Tennessee Attorney General Sidesteps Harwell Campaign Finance Allegations

Beth Harwell and Hebert Slatery

By Jason M. Reynolds  |    Tennessee Star

A hearing today could determine whether House Speaker Beth Harwell and her PAC will be found in violation of state campaign finance laws in the gubernatorial race. Meanwhile, the Tennessee attorney general has sidelined himself in the matter.

The allegations against Harwell will be heard at the Tennessee Registry of Election Finance meeting at 10 a.m. CST. The registry is part of the state Bureau of Ethics and Campaign Finance.

Attorney General Herbert Slatery declined to answer questions about Harwell’s campaign submitted by Drew Rawlins, the executive director of the bureau, reported The Tennessean.

In refusing to answer the questions, Slatery’s office said the questions could become part of a potential lawsuit and the office might have to participate in the suit, The Tennessee Journal’s Humphrey on the Hill reported. Both The Tennessean and Humphrey on the Hill state that Slatery often provides opinions on topics that could become part of litigation.

Rawlins asked the attorney general’s office five questions, mostly related to recent complaints filed against Harwell, according to The Tennessean. She is the subject of three complaints.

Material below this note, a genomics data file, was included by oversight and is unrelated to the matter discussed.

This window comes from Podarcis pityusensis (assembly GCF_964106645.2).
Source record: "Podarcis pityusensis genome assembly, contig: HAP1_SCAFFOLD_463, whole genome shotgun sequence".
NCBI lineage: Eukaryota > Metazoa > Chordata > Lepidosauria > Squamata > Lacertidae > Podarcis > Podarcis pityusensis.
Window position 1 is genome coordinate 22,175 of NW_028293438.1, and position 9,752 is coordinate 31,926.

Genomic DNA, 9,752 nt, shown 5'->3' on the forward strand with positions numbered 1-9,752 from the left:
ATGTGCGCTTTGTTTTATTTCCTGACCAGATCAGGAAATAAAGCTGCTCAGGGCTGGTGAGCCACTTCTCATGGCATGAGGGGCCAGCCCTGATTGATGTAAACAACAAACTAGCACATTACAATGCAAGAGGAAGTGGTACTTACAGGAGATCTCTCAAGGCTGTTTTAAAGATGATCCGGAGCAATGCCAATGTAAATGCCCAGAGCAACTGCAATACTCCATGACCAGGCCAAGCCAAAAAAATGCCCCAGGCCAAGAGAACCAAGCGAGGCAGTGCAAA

One complaint challenges the validity of a $3.1 million loan Harwell made to her campaign, according to Humphrey on the Hill. The other complaints allege Harwell illegally coordinated with the PAC to sponsor a television commercial and direct mailing.

Sharon Ford, a well known conservative activist, filed three ethics complaints against Harwell back in March

“As expected, House Speaker Beth Harwell has had a third ethics complaint filed against her gubernatorial campaign, alleging illegal coordination with her PAC in the production and airing of her recent television ad,” the Nashville Postreported at the time:

As with the two last week, Nashville conservative activist Sharon Ford has filed the ethics complaint with the Tennessee Registry of Election Finance. She writes that Tennesseans for Good Government, formerly known as Harwell PAC, clearly made the ad, entitled “The Signs Are Everywhere,” “with direction cooperation, consultation and in concert with” Harwell.

“Since Beth Harwell was in the ad, she participated in the preparation of the campaign materials and their broadcast would be a coordinated expenditure by HARWELL’S PAC as defined by law,” Ford writes.

Austin McMullen, a lawyer representing Harwell and the PAC, has called for the complaints to be dismissed. He called the loan allegation a “fishing expedition,” according to The Tennessean and Humphrey on the Hill. McMullen said the other allegations should be dropped because the ad and mailer did not “expressly advocate for a candidate.”

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